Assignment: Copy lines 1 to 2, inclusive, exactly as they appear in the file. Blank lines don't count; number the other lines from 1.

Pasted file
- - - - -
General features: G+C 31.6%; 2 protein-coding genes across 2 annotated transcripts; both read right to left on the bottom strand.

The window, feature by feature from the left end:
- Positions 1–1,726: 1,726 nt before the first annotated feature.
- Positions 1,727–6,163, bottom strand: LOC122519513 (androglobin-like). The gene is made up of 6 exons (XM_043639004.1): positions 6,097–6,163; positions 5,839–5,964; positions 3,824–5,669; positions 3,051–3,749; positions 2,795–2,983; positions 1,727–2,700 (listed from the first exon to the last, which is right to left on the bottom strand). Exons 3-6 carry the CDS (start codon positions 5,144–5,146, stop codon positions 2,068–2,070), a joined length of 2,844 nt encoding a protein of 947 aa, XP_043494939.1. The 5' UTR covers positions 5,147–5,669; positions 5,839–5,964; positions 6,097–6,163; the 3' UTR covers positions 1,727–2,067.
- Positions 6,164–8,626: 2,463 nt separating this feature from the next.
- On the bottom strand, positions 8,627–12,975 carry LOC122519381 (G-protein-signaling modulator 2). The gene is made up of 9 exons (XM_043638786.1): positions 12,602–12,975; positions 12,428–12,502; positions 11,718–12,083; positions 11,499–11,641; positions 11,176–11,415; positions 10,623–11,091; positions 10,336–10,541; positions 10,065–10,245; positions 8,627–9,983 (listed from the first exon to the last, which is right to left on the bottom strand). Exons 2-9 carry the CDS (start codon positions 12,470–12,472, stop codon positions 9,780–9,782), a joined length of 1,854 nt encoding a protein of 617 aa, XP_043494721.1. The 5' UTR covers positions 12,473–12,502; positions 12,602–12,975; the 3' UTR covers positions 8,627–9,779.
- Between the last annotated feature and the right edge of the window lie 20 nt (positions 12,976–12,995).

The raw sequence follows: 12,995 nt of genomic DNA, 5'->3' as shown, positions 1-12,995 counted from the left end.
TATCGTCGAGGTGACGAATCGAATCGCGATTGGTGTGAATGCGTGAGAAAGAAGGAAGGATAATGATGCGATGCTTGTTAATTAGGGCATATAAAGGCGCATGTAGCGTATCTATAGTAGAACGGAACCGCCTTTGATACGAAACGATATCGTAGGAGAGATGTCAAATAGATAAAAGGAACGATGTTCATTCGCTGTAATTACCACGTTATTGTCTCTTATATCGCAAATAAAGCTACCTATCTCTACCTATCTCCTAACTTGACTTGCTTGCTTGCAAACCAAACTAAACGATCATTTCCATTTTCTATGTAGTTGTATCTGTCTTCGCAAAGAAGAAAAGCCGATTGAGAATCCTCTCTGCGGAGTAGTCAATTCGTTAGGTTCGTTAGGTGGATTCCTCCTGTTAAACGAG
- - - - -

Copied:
General features: G+C 31.6%; 2 protein-coding genes across 2 annotated transcripts; both read right to left on the bottom strand.

The window, feature by feature from the left end: